I would have to say something about costs concerning this application. This is an application whose arguments were strained. I hesitated to say far-fetched. Defendants' Counsel did not have it easy to support some of his arguments. One would have event thought that, on reflection, he would have been advised not to have gone on with this application.

The principle is normally that costs on an application for absolution can be awarded separately from the main case. In my discretion however I order that there will be costs in the cause. I am reluctant that the Defendants be mulcted in costs for this application. But I have to give a warning that these applications should not be made as a matter of course. They must always be well considered.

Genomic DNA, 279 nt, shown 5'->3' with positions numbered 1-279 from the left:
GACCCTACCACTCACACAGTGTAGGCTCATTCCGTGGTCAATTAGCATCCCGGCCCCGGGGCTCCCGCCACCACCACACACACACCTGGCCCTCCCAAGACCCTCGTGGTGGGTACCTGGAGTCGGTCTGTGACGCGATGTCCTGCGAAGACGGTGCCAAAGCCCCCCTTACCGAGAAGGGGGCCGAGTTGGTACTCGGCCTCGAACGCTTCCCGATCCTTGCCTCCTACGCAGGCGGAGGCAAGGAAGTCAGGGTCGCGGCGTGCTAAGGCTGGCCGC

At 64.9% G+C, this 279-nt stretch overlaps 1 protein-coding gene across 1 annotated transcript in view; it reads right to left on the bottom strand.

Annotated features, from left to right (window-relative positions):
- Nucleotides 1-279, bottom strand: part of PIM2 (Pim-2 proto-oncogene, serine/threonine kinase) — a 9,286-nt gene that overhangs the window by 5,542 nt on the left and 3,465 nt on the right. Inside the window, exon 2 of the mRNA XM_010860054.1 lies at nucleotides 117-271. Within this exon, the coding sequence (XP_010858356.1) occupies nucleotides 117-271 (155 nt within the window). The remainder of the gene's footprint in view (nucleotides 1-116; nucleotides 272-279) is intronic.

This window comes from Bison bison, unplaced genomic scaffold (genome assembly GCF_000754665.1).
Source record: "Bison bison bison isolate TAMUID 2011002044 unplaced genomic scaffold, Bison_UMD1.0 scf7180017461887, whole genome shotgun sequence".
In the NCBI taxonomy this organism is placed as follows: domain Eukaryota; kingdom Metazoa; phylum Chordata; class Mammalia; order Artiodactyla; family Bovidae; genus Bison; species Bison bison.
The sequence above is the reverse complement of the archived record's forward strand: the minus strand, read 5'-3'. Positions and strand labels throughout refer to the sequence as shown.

And this is one of those which were was not well considered.



22nd August, 2001